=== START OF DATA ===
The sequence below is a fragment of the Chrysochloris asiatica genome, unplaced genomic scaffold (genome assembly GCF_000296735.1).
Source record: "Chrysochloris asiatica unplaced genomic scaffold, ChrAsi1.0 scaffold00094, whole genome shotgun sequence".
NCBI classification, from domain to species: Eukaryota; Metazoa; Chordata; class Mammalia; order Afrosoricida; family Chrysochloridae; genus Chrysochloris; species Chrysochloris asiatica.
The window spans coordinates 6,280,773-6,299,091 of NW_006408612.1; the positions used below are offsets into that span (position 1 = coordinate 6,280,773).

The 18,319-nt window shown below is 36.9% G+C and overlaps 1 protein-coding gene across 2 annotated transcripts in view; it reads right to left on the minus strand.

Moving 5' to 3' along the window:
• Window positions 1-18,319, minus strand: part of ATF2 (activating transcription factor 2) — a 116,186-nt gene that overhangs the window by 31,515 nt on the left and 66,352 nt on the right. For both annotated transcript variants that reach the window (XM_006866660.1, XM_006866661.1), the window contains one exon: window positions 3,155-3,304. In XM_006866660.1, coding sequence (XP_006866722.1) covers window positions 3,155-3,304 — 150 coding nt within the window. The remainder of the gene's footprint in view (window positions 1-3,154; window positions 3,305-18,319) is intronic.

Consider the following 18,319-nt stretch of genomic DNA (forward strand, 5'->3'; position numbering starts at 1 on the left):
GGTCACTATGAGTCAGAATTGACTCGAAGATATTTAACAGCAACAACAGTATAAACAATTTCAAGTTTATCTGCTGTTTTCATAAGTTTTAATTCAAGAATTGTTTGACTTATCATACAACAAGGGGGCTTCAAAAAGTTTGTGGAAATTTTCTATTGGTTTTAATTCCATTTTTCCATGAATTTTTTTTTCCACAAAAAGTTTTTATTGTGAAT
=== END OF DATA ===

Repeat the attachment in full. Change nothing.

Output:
The sequence below is a fragment of the Chrysochloris asiatica genome, unplaced genomic scaffold (genome assembly GCF_000296735.1).
Source record: "Chrysochloris asiatica unplaced genomic scaffold, ChrAsi1.0 scaffold00094, whole genome shotgun sequence".
NCBI classification, from domain to species: Eukaryota; Metazoa; Chordata; class Mammalia; order Afrosoricida; family Chrysochloridae; genus Chrysochloris; species Chrysochloris asiatica.
The window spans coordinates 6,280,773-6,299,091 of NW_006408612.1; the positions used below are offsets into that span (position 1 = coordinate 6,280,773).

The 18,319-nt window shown below is 36.9% G+C and overlaps 1 protein-coding gene across 2 annotated transcripts in view; it reads right to left on the minus strand.

Moving 5' to 3' along the window:
• Window positions 1-18,319, minus strand: part of ATF2 (activating transcription factor 2) — a 116,186-nt gene that overhangs the window by 31,515 nt on the left and 66,352 nt on the right. For both annotated transcript variants that reach the window (XM_006866660.1, XM_006866661.1), the window contains one exon: window positions 3,155-3,304. In XM_006866660.1, coding sequence (XP_006866722.1) covers window positions 3,155-3,304 — 150 coding nt within the window. The remainder of the gene's footprint in view (window positions 1-3,154; window positions 3,305-18,319) is intronic.

Consider the following 18,319-nt stretch of genomic DNA (forward strand, 5'->3'; position numbering starts at 1 on the left):
GGTCACTATGAGTCAGAATTGACTCGAAGATATTTAACAGCAACAACAGTATAAACAATTTCAAGTTTATCTGCTGTTTTCATAAGTTTTAATTCAAGAATTGTTTGACTTATCATACAACAAGGGGGCTTCAAAAAGTTTGTGGAAATTTTCTATTGGTTTTAATTCCATTTTTCCATGAATTTTTTTTTCCACAAAAAGTTTTTATTGTGAAT